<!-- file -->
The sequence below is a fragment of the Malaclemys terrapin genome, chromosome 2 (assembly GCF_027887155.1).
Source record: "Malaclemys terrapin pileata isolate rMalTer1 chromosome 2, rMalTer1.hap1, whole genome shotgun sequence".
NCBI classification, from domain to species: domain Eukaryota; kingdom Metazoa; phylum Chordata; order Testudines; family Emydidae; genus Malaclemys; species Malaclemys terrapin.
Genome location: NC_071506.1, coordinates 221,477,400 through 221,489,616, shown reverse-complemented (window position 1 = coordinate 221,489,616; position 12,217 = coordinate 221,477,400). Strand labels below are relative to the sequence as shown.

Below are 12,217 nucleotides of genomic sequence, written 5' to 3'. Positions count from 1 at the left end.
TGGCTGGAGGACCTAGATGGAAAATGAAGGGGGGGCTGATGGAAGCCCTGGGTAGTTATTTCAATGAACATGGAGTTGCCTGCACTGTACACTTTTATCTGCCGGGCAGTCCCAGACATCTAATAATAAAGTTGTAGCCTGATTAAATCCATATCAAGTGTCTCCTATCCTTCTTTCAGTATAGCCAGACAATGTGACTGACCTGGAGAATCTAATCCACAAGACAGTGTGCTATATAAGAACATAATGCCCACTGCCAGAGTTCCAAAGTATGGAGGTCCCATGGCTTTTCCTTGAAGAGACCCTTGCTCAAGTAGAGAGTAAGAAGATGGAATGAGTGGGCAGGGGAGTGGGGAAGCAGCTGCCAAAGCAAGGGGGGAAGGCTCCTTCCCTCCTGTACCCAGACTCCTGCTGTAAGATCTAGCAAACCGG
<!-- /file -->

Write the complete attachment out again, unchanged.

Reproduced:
The sequence below is a fragment of the Malaclemys terrapin genome, chromosome 2 (assembly GCF_027887155.1).
Source record: "Malaclemys terrapin pileata isolate rMalTer1 chromosome 2, rMalTer1.hap1, whole genome shotgun sequence".
NCBI classification, from domain to species: domain Eukaryota; kingdom Metazoa; phylum Chordata; order Testudines; family Emydidae; genus Malaclemys; species Malaclemys terrapin.
Genome location: NC_071506.1, coordinates 221,477,400 through 221,489,616, shown reverse-complemented (window position 1 = coordinate 221,489,616; position 12,217 = coordinate 221,477,400). Strand labels below are relative to the sequence as shown.

Below are 12,217 nucleotides of genomic sequence, written 5' to 3'. Positions count from 1 at the left end.
TGGCTGGAGGACCTAGATGGAAAATGAAGGGGGGGCTGATGGAAGCCCTGGGTAGTTATTTCAATGAACATGGAGTTGCCTGCACTGTACACTTTTATCTGCCGGGCAGTCCCAGACATCTAATAATAAAGTTGTAGCCTGATTAAATCCATATCAAGTGTCTCCTATCCTTCTTTCAGTATAGCCAGACAATGTGACTGACCTGGAGAATCTAATCCACAAGACAGTGTGCTATATAAGAACATAATGCCCACTGCCAGAGTTCCAAAGTATGGAGGTCCCATGGCTTTTCCTTGAAGAGACCCTTGCTCAAGTAGAGAGTAAGAAGATGGAATGAGTGGGCAGGGGAGTGGGGAAGCAGCTGCCAAAGCAAGGGGGGAAGGCTCCTTCCCTCCTGTACCCAGACTCCTGCTGTAAGATCTAGCAAACCGG